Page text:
The CDC issued a report this past week highlighting dramatic increases in the rates of infectious diseases spread by ticks, fleas, and mosquitoes — otherwise known as “vector-borne diseases.” That list includes some long-familiar scourges, such as Lyme disease; some rather new to our lexicon in this part of the world, including Zika; some seemingly resurrected from Medieval parchment, like plague; and some long considered someone else’s problem, like dengue.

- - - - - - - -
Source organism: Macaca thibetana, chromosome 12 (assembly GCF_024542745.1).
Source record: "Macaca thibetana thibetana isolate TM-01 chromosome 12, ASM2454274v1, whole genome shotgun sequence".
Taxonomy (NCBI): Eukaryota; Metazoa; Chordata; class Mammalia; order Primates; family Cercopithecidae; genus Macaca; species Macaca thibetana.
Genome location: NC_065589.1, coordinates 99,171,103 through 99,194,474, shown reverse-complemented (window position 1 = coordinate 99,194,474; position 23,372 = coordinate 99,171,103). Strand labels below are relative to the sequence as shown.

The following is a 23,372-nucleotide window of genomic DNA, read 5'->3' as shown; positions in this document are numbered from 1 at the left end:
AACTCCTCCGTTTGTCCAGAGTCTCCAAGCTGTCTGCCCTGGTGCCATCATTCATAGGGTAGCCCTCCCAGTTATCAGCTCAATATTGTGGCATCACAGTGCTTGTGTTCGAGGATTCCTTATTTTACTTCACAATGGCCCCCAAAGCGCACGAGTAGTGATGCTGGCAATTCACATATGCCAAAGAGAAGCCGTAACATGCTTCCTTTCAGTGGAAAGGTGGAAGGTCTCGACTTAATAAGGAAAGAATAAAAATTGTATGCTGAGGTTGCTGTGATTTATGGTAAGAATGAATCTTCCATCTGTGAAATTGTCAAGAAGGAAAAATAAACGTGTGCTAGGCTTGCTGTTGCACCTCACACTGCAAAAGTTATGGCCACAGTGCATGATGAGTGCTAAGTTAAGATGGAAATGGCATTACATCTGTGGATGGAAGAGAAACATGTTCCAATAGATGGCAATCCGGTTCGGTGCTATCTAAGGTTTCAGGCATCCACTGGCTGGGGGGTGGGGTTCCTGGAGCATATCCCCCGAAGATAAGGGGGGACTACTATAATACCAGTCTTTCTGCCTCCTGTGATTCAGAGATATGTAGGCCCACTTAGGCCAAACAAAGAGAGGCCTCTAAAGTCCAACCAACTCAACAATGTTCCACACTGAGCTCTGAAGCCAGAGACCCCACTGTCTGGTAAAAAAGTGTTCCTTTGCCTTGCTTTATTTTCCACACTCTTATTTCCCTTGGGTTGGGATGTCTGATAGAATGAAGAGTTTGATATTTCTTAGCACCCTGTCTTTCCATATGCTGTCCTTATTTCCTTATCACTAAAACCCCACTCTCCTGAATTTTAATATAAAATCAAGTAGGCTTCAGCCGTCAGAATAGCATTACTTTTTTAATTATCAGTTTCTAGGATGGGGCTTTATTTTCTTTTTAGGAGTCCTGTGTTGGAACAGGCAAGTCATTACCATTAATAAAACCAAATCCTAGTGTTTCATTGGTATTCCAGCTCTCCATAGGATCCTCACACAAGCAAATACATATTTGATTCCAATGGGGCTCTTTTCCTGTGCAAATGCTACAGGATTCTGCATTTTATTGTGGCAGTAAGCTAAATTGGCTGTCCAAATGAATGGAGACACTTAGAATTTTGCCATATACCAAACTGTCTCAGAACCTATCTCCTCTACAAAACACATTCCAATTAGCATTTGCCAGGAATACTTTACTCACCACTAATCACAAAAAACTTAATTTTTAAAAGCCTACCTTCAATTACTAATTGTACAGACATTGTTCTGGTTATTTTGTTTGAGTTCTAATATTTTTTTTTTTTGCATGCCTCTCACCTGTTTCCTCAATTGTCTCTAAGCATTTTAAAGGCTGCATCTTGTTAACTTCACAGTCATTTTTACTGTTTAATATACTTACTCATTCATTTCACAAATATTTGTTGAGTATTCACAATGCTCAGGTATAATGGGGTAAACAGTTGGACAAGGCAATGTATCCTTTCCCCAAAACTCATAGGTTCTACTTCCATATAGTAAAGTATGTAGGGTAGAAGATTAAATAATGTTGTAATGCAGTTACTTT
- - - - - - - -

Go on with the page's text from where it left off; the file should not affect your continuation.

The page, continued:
Covered by all of the major news outlets, the report is as important for what it barely says, as for what it asserts explicitly and emphatically. What’s emphatic is that rates of vector-borne disease have more than tripled in the U.S. in the past decade alone. That toll involves both more of the diseases we had reason to dread all along, such as Lyme, and threats formerly all but unknown here — such as the tropical disease, Chikungunya. What is explicit is that our public health and environmental systems are ill-prepared to contain this threat. Our resources are inadequate across the spectrum of treatment, surveillance, prevention, and control of the vector populations.